I asked during our ‘Tea’ what was wrong with thinking – and was told – it’s not thinking that the problem – it’s flighty thinking – this and that and that and this – no pattern, no control. Try to control how you think. Ouch – that’s a huge challenge. I can’t even control my thinking when I’m typing… Even when I’m writing my blog I’m also listening to the people talking in Korean on the floor below me, and hearing the sounds of the birds and the traffic.
But I’m willing to give this a chance. So we go into the meditation hall, I struggle into the lotus position and shut my eyes. All is going ok when I hear the first ‘Crack’. The Monk has struck one of our group for falling asleep. Well nothing wakes you up faster than that I’ll tell you. The struck individual, as instructed, thanks the Monk for reminding him to mediate, not sleep, and we all go back to meditating. Twice more there are ‘Crack’s’ – but not once was it me. And then just as quickly as it began – it is over.
An hour passed so fast – I couldn’t believe it.
Next on the schedule is lying down mediation – and they tell us we can sleep. I think I slept – Jill says so anyway. Next is breakfast (lots worse than dinner – and dinner was pretty bad) – then its time to do our share of work. In our case its pretty easy – clean up our living quarters. I was hoping we’d help with farming – but no such luck. Guess they didn’t need inexpert farmers today.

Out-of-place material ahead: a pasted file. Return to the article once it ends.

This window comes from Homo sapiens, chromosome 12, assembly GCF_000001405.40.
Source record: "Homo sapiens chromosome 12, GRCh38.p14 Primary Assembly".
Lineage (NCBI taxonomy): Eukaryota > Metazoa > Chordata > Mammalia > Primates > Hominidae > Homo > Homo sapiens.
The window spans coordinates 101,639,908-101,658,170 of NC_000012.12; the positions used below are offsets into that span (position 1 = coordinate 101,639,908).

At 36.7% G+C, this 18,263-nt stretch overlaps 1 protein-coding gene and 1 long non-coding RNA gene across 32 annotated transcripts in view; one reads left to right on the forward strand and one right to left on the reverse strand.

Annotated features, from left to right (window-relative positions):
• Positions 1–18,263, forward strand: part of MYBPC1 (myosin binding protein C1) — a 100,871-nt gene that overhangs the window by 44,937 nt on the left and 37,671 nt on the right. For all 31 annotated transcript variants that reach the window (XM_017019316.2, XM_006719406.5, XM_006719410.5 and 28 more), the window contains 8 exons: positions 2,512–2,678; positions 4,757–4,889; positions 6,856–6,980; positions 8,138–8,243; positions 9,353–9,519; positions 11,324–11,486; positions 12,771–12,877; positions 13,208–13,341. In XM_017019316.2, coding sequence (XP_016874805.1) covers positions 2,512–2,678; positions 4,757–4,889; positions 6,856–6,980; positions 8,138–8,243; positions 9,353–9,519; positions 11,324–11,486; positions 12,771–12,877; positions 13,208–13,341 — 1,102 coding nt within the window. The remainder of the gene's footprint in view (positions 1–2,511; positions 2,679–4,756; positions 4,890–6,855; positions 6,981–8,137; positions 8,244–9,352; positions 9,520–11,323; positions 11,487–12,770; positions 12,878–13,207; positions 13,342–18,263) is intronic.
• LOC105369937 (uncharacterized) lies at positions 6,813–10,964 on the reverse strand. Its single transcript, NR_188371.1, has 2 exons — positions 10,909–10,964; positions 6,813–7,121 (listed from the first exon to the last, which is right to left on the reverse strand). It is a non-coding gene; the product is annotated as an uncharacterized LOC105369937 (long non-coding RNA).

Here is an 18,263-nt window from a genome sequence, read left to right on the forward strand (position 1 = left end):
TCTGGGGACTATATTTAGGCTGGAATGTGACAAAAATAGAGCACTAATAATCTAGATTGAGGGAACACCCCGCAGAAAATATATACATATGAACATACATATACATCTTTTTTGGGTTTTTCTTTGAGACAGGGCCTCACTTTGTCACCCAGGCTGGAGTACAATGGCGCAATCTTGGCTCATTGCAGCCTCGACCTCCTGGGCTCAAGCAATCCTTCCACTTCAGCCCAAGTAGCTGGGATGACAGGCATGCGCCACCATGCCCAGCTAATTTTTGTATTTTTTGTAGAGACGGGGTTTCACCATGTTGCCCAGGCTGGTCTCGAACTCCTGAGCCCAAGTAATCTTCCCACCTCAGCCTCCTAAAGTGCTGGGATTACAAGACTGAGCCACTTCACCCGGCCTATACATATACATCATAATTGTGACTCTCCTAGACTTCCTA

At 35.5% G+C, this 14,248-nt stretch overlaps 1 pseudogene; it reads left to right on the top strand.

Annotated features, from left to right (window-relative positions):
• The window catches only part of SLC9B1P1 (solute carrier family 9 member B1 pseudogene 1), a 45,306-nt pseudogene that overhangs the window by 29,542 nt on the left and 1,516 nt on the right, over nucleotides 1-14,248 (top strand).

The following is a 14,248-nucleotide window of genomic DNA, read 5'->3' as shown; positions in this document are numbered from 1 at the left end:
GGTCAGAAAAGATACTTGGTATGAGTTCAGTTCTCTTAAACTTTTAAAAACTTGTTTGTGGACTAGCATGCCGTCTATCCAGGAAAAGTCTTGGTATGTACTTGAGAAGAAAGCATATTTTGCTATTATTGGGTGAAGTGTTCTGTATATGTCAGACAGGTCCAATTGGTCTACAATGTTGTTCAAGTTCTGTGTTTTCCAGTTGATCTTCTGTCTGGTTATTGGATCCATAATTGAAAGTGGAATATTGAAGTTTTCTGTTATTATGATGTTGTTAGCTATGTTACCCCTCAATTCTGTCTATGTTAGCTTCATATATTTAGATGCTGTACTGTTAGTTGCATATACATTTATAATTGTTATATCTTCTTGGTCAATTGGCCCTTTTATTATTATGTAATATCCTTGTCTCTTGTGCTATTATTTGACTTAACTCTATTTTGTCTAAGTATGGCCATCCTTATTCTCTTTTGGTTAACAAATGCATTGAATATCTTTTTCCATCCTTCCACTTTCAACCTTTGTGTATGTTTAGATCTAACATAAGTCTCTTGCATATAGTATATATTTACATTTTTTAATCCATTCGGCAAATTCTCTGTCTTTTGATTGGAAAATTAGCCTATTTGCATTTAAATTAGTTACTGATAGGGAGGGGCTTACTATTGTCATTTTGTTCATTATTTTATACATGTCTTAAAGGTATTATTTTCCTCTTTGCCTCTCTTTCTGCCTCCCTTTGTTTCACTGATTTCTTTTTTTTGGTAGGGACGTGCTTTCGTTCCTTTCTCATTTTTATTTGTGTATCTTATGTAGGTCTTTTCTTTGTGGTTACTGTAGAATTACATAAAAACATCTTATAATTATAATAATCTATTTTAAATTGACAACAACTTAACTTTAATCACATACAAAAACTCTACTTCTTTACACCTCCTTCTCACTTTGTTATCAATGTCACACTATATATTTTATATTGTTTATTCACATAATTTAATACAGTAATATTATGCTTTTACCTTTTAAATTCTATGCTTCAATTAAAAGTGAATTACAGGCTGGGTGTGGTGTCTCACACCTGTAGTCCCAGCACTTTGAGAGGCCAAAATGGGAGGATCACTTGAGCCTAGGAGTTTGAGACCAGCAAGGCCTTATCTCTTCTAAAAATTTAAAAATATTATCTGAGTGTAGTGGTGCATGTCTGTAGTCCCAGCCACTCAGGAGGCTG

We then get an escorted tour of the grounds of Haein-sa – which includes a walk around the comtemplation maze – again slowly – and in Hapjong position.
Eventually we re-group with our Monk to discuss our Temple Stay.
When we first met – we introduced our selves – our names, and countries of origin. This time the Monk challenges us to introduce ourselves – but without using our names, our jobs, our countries. To in fact – introduce ourselves by saying something important and unique about us. Not surprisingly – we learn a lot more about our fellows this time – information I’ll remember long after I’ve forgotten their names. Examples: “I lack judgement”, “My best friends are my sister and brother”, “I don’t like myself very much”, “I talk more than I listen”, etc., etc. Some in our group use this opportunity to explain what was most surprising to them – and beside the Noble Silence – many comment on how hard it was to walk slowly.
The general feeling is that we live life to fast to enjoy it – that taking time to slow down and just think – meditate – isn’t as wasteful as it first seems. Most of us agree to try to think a bit more slowly in the future.
At the end, our Monk encourages us to consider the current as most important – the past shaped us – brought us to where we are today – but can not change and has no power over us. The future is driven by the current – so knowing where you are today is key to your future. He gives us some gifts, a booklet about Buddhism, and a wooden bead bracelet with Chinese lettering. He explains to me that the bracelet says – “Your dreams and wishes can come true”. I wear it with pride.
The intrepid traveller and I leave Haein-sa – glad we came.